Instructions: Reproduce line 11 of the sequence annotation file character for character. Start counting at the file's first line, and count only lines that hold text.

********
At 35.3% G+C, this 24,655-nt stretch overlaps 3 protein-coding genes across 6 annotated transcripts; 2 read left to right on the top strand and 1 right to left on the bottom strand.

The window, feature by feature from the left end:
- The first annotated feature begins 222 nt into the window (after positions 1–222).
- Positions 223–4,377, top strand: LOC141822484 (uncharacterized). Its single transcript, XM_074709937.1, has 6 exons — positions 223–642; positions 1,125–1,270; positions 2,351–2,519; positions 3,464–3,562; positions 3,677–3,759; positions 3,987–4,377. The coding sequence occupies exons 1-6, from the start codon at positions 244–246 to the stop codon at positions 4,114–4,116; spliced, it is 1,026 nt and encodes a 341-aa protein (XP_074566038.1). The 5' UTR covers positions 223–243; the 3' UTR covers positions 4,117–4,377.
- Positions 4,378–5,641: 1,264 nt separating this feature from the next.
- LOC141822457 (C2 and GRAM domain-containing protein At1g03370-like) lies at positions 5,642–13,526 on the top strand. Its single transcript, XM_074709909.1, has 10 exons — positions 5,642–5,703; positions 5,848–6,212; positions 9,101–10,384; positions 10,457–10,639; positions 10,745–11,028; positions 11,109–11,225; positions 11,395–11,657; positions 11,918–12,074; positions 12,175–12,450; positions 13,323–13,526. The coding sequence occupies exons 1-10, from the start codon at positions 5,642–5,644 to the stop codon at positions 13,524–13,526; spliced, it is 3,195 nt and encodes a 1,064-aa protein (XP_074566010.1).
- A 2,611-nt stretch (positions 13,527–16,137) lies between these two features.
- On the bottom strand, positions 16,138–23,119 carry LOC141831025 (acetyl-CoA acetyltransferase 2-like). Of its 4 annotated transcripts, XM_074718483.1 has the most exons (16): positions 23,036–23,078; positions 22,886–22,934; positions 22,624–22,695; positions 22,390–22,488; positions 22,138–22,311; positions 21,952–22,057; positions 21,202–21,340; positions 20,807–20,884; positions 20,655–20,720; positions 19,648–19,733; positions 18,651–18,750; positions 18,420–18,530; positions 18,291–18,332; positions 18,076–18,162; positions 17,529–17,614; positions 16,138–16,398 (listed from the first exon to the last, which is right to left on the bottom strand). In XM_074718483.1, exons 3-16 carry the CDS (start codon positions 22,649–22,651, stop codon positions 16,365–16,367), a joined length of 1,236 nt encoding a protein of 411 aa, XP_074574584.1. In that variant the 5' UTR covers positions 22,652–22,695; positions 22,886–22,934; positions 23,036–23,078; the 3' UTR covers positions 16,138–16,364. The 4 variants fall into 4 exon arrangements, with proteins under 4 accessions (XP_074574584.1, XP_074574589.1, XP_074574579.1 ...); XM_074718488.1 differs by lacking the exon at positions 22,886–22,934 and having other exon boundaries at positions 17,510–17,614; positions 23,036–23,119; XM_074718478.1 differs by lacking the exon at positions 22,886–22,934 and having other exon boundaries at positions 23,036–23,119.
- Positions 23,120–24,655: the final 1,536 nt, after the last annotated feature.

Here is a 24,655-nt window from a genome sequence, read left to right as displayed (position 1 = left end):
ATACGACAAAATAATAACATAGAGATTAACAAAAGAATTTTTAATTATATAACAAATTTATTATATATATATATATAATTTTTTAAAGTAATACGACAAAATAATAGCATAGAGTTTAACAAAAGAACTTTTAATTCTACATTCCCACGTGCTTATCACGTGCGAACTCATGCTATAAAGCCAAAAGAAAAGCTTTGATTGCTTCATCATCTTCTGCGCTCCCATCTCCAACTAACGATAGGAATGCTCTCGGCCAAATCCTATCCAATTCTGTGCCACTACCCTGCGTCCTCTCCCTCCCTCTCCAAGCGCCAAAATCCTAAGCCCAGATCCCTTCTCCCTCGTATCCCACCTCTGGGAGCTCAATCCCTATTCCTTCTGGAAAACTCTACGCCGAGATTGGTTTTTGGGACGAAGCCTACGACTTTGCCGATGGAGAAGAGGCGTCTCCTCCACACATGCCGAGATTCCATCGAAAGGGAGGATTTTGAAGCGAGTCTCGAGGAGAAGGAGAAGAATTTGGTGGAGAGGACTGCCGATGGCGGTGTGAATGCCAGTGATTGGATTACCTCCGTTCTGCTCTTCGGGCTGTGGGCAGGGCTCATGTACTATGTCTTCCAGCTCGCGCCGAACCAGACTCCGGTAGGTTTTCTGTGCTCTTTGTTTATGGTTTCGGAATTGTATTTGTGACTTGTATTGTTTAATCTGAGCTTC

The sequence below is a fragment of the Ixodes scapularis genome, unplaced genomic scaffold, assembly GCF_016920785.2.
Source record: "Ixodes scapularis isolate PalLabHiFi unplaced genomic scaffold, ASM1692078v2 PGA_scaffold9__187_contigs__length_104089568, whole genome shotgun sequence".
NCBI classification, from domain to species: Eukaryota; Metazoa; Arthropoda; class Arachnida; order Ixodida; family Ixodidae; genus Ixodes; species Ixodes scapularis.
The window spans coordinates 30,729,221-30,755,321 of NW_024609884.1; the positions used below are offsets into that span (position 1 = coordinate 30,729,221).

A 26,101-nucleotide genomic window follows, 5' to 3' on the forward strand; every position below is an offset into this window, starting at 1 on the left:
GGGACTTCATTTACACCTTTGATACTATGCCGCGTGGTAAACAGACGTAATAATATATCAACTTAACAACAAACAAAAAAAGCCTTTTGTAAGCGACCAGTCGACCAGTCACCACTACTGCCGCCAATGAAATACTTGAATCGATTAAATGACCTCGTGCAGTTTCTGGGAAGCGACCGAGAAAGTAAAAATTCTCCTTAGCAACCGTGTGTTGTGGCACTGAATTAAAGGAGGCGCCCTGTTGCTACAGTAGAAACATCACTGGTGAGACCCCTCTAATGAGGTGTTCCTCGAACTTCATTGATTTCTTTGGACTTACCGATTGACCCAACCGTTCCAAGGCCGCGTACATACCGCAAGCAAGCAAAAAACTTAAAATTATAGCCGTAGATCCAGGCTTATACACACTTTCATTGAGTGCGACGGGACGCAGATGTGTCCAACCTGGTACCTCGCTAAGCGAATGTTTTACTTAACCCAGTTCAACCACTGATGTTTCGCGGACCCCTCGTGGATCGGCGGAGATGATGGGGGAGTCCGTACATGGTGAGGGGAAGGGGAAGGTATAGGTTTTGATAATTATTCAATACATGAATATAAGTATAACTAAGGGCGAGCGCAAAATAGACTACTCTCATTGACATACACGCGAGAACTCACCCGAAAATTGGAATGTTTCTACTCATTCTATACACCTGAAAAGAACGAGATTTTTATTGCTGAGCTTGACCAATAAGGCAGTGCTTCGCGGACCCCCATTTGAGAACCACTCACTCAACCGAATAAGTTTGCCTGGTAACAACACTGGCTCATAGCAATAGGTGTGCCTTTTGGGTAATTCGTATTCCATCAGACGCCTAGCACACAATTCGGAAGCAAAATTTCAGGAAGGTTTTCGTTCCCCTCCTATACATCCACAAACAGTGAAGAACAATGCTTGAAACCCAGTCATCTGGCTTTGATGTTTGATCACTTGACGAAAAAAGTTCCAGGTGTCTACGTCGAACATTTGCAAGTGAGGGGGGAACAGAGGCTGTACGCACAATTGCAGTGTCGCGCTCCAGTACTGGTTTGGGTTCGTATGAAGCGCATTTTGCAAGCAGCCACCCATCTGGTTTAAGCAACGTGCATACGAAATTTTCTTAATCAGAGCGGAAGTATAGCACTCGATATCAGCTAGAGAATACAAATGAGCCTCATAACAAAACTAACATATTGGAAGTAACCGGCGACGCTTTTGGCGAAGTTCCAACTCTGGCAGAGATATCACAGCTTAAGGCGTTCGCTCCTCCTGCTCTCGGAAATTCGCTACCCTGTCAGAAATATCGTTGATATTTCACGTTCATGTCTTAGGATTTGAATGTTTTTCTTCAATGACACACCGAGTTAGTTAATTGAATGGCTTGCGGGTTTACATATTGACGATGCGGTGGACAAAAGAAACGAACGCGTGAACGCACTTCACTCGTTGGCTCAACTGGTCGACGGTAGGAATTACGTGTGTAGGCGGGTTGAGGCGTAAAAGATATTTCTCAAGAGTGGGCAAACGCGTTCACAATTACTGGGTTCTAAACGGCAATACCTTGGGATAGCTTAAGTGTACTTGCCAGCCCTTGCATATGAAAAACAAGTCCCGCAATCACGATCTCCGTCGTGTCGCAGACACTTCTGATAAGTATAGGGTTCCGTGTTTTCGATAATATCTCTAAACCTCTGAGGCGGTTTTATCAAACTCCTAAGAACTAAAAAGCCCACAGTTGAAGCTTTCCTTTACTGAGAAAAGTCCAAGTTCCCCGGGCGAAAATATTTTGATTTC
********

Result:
ATACGACAAAATAATAACATAGAGATTAACAAAAGAATTTTTAATTATATAACAAATTTATTATATATATATATATAATTTTTTAAAGTAATACGACAAAATAATAGCATAGAGTTTAACAAAAGAACTTTTAATTCTACATTCCCACGTGCTTATCACGTGCGAACTCATGCTATAAAGCCAAAAGAAAAGCTTTGATTGCTTCATCATCTTCTGCGCTCCCATCTCCAACTAACGATAGGAATGCTCTCGGCCAAATCCTATCCAATTCTGTGCCACTACCCTGCGTCCTCTCCCTCCCTCTCCAAGCGCCAAAATCCTAAGCCCAGATCCCTTCTCCCTCGTATCCCACCTCTGGGAGCTCAATCCCTATTCCTTCTGGAAAACTCTACGCCGAGATTGGTTTTTGGGACGAAGCCTACGACTTTGCCGATGGAGAAGAGGCGTCTCCTCCACACATGCCGAGATTCCATCGAAAGGGAGGATTTTGAAGCGAGTCTCGAGGAGAAGGAGAAGAATTTGGTGGAGAGGACTGCCGATGGCGGTGTGAATGCCAGTGATTGGATTACCTCCGTTCTGCTCTTCGGGCTGTGGGCAGGGCTCATGTACTATGTCTTCCAGCTCGCGCCGAACCAGACTCCGGTAGGTTTTCTGTGCTCTTTGTTTATGGTTTCGGAATTGTATTTGTGACTTGTATTGTTTAATCTGAGCTTC